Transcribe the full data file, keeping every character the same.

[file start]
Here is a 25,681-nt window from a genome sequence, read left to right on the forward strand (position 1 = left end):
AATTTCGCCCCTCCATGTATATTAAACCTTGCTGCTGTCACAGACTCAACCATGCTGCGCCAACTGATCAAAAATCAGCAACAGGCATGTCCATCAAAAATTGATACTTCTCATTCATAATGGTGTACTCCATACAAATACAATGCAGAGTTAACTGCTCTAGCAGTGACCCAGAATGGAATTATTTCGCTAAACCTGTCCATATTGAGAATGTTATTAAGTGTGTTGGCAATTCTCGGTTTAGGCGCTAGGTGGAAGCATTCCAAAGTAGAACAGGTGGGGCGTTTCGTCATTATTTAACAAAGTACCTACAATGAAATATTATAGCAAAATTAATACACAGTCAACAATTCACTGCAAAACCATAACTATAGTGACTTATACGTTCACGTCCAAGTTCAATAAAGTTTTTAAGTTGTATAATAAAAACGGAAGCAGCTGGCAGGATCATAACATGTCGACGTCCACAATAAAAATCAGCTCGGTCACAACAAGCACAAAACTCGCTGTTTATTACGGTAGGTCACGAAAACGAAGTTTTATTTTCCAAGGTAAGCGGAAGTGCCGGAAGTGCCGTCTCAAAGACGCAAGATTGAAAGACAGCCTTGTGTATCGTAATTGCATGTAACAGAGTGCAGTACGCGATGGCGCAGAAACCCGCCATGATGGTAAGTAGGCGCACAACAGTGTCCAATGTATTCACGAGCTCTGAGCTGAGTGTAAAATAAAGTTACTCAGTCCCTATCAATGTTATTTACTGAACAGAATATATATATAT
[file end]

Here is a 25,681-nt window from a genome sequence, read left to right on the forward strand (position 1 = left end):
AATTTCGCCCCTCCATGTATATTAAACCTTGCTGCTGTCACAGACTCAACCATGCTGCGCCAACTGATCAAAAATCAGCAACAGGCATGTCCATCAAAAATTGATACTTCTCATTCATAATGGTGTACTCCATACAAATACAATGCAGAGTTAACTGCTCTAGCAGTGACCCAGAATGGAATTATTTCGCTAAACCTGTCCATATTGAGAATGTTATTAAGTGTGTTGGCAATTCTCGGTTTAGGCGCTAGGTGGAAGCATTCCAAAGTAGAACAGGTGGGGCGTTTCGTCATTATTTAACAAAGTACCTACAATGAAATATTATAGCAAAATTAATACACAGTCAACAATTCACTGCAAAACCATAACTATAGTGACTTATACGTTCACGTCCAAGTTCAATAAAGTTTTTAAGTTGTATAATAAAAACGGAAGCAGCTGGCAGGATCATAACATGTCGACGTCCACAATAAAAATCAGCTCGGTCACAACAAGCACAAAACTCGCTGTTTATTACGGTAGGTCACGAAAACGAAGTTTTATTTTCCAAGGTAAGCGGAAGTGCCGGAAGTGCCGTCTCAAAGACGCAAGATTGAAAGACAGCCTTGTGTATCGTAATTGCATGTAACAGAGTGCAGTACGCGATGGCGCAGAAACCCGCCATGATGGTAAGTAGGCGCACAACAGTGTCCAATGTATTCACGAGCTCTGAGCTGAGTGTAAAATAAAGTTACTCAGTCCCTATCAATGTTATTTACTGAACAGAATATATATATAT